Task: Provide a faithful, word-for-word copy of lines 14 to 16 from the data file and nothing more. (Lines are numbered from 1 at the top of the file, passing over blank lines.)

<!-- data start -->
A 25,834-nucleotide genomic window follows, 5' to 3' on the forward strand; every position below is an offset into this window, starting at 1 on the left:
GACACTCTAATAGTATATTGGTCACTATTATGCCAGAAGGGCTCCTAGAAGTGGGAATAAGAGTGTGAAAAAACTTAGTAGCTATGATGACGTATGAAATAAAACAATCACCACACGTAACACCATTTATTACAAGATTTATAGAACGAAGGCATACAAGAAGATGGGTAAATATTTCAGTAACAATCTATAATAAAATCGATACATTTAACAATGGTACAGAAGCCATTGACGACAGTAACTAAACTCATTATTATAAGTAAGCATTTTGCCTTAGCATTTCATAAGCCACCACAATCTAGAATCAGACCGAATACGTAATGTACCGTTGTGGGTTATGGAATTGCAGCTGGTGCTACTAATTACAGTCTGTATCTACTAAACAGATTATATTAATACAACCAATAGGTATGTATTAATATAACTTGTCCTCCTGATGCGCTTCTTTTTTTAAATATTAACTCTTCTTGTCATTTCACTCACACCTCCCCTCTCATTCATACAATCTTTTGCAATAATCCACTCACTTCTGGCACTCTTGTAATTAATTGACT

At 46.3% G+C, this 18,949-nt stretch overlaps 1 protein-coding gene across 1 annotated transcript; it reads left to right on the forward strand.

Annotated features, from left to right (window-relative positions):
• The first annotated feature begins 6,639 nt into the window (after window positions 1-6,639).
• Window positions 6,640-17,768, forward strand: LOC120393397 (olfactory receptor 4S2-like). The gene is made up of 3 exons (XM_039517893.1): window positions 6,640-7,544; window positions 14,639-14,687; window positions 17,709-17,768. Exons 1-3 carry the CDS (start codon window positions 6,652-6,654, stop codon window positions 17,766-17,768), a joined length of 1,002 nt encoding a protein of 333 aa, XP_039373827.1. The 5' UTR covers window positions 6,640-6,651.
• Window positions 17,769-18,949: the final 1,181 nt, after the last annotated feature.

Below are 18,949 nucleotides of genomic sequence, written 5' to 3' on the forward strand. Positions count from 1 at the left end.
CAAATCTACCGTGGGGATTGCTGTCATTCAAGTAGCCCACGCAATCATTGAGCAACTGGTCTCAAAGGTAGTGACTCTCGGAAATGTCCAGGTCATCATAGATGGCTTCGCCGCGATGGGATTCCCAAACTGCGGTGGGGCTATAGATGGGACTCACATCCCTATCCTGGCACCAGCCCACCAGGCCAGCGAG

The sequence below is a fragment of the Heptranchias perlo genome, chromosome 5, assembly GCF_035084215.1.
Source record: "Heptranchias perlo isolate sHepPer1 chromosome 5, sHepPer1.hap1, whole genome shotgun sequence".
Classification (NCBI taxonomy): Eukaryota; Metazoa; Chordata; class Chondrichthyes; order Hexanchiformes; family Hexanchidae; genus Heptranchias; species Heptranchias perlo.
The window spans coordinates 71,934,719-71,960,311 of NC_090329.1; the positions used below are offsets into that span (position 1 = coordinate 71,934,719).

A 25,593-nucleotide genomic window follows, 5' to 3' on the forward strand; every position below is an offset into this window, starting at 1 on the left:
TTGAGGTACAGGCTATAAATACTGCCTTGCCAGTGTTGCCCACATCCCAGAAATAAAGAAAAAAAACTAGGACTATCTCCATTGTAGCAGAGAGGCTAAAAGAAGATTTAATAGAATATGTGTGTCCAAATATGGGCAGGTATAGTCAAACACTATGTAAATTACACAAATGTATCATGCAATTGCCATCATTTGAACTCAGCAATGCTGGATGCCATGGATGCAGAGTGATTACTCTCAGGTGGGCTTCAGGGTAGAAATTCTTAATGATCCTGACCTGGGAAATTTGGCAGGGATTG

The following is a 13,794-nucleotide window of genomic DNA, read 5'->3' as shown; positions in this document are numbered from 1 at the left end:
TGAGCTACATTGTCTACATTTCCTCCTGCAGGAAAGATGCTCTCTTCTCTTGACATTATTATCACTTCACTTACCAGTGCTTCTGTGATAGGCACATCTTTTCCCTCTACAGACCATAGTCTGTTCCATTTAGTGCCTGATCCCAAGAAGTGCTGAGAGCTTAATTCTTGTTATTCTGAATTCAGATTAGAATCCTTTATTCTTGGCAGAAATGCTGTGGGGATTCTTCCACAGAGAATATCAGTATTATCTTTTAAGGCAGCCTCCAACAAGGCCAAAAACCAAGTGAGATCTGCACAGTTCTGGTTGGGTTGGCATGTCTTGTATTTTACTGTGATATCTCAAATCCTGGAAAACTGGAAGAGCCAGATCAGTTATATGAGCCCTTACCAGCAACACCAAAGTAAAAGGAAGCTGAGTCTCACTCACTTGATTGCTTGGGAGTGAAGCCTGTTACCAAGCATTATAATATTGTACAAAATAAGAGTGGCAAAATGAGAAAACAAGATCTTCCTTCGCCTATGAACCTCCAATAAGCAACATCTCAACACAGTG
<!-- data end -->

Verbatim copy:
A 25,593-nucleotide genomic window follows, 5' to 3' on the forward strand; every position below is an offset into this window, starting at 1 on the left:
TTGAGGTACAGGCTATAAATACTGCCTTGCCAGTGTTGCCCACATCCCAGAAATAAAGAAAAAAAACTAGGACTATCTCCATTGTAGCAGAGAGGCTAAAAGAAGATTTAATAGAATATGTGTGTCCAAATATGGGCAGGTATAGTCAAACACTATGTAAATTACACAAATGTATCATGCAATTGCCATCATTTGAACTCAGCAATGCTGGATGCCATGGATGCAGAGTGATTACTCTCAGGTGGGCTTCAGGGTAGAAATTCTTAATGATCCTGACCTGGGAAATTTGGCAGGGATTG

The following is a 13,794-nucleotide window of genomic DNA, read 5'->3' as shown; positions in this document are numbered from 1 at the left end: